Note that for sim­plic­ity, let’s as­sume that money is a real quan­tity and can be sub­di­vided in­definitely. This avoids the prob­lem of odd amounts like $1.03 not be­ing ex­actly di­visi­ble by two.

The flawed argument

The flawed ar­gu­ment goes as fol­lows. Let’s call the amount in the blue en­velope B, and in red R. You have con­firmed that half the time, B is equal to 2R, and half the time it’s R/​2. This is a fact. Surely then the ex­pected value of B is (2R * 50% + R/​2 * 50%), which sim­plifies to 1.25R. In other words, the blue en­velope has a higher ex­pected amount of money given the ev­i­dence we have.

But no­tice that the situ­a­tion is com­pletely sym­met­ric. From the in­for­ma­tion you have, it’s also ob­vi­ous that half the time, R is 2B, and half the time it’s B/​2. So by the same ar­gu­ment the ex­pected value of R is 1.25B. Uh-oh. The ex­pected value of both en­velopes is higher than the other?...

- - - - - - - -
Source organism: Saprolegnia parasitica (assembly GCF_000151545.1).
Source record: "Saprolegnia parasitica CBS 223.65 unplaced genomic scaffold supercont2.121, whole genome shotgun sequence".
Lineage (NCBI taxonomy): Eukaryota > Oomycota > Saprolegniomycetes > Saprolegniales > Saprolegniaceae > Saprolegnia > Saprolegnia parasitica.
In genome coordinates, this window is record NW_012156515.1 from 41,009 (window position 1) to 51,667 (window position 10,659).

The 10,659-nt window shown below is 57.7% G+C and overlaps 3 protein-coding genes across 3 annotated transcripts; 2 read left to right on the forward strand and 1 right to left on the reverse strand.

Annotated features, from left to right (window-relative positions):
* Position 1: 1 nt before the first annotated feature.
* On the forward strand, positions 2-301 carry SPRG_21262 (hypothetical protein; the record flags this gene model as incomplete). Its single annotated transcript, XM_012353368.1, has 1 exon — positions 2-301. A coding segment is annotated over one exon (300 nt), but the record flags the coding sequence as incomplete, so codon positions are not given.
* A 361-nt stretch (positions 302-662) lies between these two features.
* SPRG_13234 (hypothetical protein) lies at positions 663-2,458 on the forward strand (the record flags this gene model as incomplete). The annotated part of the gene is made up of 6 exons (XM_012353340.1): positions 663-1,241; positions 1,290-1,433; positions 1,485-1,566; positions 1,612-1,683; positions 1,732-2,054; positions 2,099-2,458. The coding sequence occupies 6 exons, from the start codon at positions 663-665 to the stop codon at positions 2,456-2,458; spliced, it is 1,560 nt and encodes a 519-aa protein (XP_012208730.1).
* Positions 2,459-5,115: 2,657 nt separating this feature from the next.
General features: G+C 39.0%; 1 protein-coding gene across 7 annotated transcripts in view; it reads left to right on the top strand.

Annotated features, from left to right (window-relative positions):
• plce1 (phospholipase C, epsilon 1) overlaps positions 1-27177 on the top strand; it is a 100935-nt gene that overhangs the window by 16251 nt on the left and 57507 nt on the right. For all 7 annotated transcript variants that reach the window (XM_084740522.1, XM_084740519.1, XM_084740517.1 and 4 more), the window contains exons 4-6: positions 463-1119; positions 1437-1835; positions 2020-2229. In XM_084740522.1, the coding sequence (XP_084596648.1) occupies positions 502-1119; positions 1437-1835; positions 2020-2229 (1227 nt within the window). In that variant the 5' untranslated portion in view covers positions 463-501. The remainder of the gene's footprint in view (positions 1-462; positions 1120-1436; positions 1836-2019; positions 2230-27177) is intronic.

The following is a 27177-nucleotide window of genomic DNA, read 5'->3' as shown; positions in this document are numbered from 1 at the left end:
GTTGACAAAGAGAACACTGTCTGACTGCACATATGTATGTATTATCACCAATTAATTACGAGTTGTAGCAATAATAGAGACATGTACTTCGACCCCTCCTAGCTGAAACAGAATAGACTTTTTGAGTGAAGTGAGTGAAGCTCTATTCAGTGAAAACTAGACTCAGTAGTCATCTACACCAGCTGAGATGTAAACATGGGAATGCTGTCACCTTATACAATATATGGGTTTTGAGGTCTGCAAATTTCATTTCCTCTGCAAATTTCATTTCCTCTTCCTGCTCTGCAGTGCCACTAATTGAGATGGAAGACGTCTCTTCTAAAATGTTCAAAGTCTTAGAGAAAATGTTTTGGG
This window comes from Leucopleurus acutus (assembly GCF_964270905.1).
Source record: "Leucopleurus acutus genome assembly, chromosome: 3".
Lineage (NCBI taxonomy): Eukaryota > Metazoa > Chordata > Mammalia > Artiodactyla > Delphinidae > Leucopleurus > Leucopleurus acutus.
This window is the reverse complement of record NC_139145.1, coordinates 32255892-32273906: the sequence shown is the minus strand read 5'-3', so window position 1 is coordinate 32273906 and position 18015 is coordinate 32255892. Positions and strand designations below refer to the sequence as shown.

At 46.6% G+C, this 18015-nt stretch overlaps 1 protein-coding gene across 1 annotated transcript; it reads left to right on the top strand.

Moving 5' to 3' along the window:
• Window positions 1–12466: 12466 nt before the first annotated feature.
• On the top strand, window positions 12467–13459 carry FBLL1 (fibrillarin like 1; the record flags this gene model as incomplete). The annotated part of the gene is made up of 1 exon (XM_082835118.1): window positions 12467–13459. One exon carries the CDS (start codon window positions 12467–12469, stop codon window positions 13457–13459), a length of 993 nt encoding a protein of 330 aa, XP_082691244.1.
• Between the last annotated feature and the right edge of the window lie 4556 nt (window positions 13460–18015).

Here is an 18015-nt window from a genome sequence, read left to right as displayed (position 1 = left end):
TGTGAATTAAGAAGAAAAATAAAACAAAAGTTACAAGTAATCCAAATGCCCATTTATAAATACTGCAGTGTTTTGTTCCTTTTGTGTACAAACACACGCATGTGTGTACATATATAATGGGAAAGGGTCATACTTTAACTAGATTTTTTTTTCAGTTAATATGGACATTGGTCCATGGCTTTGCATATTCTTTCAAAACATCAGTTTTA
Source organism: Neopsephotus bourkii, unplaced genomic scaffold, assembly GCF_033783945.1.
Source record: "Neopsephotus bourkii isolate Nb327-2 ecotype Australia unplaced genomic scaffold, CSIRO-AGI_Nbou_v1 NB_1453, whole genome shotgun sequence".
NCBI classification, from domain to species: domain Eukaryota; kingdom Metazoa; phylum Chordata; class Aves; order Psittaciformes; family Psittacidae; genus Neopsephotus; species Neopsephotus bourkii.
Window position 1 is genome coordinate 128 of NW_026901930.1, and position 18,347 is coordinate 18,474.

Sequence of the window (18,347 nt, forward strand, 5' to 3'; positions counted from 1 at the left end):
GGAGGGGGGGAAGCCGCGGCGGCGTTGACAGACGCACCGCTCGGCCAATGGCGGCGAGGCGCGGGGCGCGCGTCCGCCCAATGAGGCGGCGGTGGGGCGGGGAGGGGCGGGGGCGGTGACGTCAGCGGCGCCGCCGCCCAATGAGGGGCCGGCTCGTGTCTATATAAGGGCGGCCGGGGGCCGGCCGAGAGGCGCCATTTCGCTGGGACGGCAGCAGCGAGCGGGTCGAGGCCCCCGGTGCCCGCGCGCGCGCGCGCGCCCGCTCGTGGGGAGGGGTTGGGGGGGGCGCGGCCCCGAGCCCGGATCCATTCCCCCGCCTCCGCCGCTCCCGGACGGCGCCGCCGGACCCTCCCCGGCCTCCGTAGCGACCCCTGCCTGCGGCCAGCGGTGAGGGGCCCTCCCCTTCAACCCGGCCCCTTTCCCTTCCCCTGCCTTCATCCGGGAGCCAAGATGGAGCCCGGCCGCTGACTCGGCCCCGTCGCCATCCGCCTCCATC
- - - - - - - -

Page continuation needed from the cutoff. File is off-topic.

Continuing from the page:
Game mas­ter strategies

Let’s muddy up the wa­ter a lit­tle by con­sid­er­ing the strate­gies the game mas­ter can use to pick the amounts for each en­velope.

Strat­egy 1

Pick an amount X be­tween $1 and $1000 ran­domly. Throw a fair die. If you get an odd num­ber, put X into the red en­velope and 2X into blue. Other­wise put X into blue and 2X into red.

Strat­egy 2

Pick an amount X be­tween $1 and $1000 ran­domly. Put this into the red en­velope. Throw a fair die. If you get an odd num­ber, put 2X into blue, and if it’s even, put X/​2 into blue.